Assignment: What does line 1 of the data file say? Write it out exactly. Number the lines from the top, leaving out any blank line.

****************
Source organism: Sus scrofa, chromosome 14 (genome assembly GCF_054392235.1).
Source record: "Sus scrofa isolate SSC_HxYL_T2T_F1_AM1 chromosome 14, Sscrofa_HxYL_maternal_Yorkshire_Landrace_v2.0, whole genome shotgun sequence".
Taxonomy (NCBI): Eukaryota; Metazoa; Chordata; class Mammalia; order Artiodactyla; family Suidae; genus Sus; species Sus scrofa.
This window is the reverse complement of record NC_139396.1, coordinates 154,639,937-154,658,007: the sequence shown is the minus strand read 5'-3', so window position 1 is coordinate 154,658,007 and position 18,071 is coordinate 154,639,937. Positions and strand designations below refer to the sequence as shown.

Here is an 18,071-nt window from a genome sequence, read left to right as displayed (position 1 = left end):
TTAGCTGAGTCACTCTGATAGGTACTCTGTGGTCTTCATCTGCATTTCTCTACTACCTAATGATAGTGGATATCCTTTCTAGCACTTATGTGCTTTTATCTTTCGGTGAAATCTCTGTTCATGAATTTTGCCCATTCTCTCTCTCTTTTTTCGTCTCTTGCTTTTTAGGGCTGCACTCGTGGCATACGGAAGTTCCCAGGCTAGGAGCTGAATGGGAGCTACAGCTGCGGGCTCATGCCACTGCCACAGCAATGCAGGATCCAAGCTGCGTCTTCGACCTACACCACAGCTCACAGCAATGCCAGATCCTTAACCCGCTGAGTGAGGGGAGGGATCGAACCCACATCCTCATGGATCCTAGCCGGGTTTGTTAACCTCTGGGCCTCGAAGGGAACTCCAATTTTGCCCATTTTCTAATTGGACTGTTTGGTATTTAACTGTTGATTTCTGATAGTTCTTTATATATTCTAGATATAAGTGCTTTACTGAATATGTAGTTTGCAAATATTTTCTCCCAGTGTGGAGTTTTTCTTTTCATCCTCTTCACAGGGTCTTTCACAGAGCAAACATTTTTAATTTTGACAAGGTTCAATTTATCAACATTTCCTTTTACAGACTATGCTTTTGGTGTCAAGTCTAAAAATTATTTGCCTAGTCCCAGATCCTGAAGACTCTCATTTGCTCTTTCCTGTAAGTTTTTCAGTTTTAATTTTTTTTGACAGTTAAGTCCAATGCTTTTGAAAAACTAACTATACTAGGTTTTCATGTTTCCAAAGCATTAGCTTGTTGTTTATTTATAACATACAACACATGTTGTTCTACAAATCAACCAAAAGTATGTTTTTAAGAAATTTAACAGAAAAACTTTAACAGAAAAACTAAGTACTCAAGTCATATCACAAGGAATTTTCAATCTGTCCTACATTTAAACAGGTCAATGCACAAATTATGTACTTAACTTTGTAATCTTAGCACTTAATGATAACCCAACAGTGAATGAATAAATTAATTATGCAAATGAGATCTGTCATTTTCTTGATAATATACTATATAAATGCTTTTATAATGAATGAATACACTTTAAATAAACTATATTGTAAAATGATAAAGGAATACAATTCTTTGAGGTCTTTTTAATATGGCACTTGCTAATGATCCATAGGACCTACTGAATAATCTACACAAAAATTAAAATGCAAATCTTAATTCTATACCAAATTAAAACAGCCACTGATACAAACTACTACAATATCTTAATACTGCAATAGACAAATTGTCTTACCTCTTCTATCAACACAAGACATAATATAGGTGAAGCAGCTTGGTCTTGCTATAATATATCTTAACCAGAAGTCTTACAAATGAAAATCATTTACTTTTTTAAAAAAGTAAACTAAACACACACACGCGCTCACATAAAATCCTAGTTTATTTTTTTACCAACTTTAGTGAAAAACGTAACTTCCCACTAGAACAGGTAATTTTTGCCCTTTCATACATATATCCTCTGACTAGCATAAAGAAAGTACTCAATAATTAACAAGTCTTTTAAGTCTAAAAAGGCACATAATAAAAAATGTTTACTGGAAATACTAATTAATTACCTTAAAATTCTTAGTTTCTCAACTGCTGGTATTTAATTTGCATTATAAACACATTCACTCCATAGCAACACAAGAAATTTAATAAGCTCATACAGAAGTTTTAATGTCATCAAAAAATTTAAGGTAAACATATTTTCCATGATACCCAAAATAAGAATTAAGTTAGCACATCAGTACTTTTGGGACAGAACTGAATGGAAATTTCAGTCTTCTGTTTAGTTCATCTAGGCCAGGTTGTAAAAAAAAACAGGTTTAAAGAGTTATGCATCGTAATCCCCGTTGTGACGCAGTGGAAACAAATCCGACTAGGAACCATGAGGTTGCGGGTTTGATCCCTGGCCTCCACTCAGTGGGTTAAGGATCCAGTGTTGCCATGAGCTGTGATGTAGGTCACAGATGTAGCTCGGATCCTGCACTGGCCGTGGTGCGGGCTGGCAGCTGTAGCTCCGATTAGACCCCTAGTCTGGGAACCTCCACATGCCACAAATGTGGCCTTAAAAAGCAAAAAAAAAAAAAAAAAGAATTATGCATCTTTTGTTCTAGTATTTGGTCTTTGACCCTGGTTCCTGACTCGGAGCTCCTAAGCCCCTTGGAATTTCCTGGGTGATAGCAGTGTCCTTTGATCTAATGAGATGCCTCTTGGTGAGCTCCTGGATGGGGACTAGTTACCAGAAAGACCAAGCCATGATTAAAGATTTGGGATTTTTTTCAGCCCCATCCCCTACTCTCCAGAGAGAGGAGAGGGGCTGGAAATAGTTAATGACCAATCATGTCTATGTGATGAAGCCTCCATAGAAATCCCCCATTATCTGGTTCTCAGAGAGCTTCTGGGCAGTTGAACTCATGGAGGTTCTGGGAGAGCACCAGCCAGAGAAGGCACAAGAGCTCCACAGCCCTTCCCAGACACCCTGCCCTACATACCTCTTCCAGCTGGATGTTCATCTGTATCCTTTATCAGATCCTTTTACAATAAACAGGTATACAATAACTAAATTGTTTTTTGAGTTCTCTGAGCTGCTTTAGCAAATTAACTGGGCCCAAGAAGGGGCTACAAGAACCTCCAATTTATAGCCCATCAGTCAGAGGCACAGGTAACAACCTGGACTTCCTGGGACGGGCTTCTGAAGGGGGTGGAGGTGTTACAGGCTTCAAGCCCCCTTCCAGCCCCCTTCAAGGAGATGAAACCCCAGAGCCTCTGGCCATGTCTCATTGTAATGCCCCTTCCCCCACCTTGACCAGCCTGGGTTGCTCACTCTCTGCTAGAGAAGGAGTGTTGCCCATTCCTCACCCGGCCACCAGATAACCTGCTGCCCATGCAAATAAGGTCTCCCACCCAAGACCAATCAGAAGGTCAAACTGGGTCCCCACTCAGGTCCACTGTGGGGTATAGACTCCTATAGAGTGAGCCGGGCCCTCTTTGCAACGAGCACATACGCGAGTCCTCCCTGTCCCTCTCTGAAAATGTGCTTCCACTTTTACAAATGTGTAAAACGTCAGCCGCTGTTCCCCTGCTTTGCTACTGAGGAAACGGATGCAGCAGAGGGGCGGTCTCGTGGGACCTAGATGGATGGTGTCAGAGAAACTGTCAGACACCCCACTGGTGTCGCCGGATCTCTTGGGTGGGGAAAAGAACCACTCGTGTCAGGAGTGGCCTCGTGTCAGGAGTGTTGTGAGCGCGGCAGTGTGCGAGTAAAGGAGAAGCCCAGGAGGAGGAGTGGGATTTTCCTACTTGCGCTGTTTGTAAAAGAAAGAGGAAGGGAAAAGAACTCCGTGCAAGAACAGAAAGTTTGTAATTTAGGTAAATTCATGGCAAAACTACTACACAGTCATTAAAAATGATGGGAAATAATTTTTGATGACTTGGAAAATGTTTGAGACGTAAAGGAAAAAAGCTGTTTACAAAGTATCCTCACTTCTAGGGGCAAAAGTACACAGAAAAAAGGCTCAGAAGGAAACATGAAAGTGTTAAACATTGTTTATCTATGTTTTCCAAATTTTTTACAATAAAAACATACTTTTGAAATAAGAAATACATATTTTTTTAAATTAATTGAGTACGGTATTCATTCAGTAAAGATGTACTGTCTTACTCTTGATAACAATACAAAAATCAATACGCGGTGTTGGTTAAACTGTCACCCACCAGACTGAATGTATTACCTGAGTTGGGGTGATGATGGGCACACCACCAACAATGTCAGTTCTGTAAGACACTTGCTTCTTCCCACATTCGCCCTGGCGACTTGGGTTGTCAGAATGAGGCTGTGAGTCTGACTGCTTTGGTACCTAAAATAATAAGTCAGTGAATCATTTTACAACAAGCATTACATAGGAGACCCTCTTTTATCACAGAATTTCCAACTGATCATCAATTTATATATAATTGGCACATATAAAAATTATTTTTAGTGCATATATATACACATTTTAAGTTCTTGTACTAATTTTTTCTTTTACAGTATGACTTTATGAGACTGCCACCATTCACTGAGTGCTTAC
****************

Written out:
Source organism: Sus scrofa, chromosome 14 (genome assembly GCF_054392235.1).